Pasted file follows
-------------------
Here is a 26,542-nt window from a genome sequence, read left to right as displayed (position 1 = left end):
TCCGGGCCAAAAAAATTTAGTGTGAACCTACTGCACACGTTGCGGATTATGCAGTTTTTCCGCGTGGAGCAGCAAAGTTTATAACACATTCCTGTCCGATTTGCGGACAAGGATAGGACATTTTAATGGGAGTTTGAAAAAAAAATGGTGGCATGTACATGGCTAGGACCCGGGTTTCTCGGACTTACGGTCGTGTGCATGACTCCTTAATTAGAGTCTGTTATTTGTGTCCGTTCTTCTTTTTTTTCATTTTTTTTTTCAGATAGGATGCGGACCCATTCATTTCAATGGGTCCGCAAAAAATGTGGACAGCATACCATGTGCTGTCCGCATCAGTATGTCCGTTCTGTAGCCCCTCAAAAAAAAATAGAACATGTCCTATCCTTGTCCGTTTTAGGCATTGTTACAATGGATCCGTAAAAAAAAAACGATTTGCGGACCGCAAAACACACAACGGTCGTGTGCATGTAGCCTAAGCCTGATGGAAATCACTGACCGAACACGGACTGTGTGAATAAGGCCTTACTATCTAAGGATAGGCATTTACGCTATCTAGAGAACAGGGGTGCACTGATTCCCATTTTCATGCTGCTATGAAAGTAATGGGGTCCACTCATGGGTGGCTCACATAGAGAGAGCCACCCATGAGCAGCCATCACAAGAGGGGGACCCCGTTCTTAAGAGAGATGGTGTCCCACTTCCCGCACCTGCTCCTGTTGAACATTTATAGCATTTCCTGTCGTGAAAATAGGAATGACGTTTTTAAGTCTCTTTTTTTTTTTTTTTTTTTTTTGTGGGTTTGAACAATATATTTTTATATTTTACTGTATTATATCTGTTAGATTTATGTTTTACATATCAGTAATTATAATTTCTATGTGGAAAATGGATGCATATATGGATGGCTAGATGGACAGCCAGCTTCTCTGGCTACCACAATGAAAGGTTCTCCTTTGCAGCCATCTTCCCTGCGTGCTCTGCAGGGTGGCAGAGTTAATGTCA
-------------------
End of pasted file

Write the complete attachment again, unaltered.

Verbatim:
Here is a 26,542-nt window from a genome sequence, read left to right as displayed (position 1 = left end):
TCCGGGCCAAAAAAATTTAGTGTGAACCTACTGCACACGTTGCGGATTATGCAGTTTTTCCGCGTGGAGCAGCAAAGTTTATAACACATTCCTGTCCGATTTGCGGACAAGGATAGGACATTTTAATGGGAGTTTGAAAAAAAAATGGTGGCATGTACATGGCTAGGACCCGGGTTTCTCGGACTTACGGTCGTGTGCATGACTCCTTAATTAGAGTCTGTTATTTGTGTCCGTTCTTCTTTTTTTTCATTTTTTTTTTCAGATAGGATGCGGACCCATTCATTTCAATGGGTCCGCAAAAAATGTGGACAGCATACCATGTGCTGTCCGCATCAGTATGTCCGTTCTGTAGCCCCTCAAAAAAAAATAGAACATGTCCTATCCTTGTCCGTTTTAGGCATTGTTACAATGGATCCGTAAAAAAAAAACGATTTGCGGACCGCAAAACACACAACGGTCGTGTGCATGTAGCCTAAGCCTGATGGAAATCACTGACCGAACACGGACTGTGTGAATAAGGCCTTACTATCTAAGGATAGGCATTTACGCTATCTAGAGAACAGGGGTGCACTGATTCCCATTTTCATGCTGCTATGAAAGTAATGGGGTCCACTCATGGGTGGCTCACATAGAGAGAGCCACCCATGAGCAGCCATCACAAGAGGGGGACCCCGTTCTTAAGAGAGATGGTGTCCCACTTCCCGCACCTGCTCCTGTTGAACATTTATAGCATTTCCTGTCGTGAAAATAGGAATGACGTTTTTAAGTCTCTTTTTTTTTTTTTTTTTTTTTTGTGGGTTTGAACAATATATTTTTATATTTTACTGTATTATATCTGTTAGATTTATGTTTTACATATCAGTAATTATAATTTCTATGTGGAAAATGGATGCATATATGGATGGCTAGATGGACAGCCAGCTTCTCTGGCTACCACAATGAAAGGTTCTCCTTTGCAGCCATCTTCCCTGCGTGCTCTGCAGGGTGGCAGAGTTAATGTCA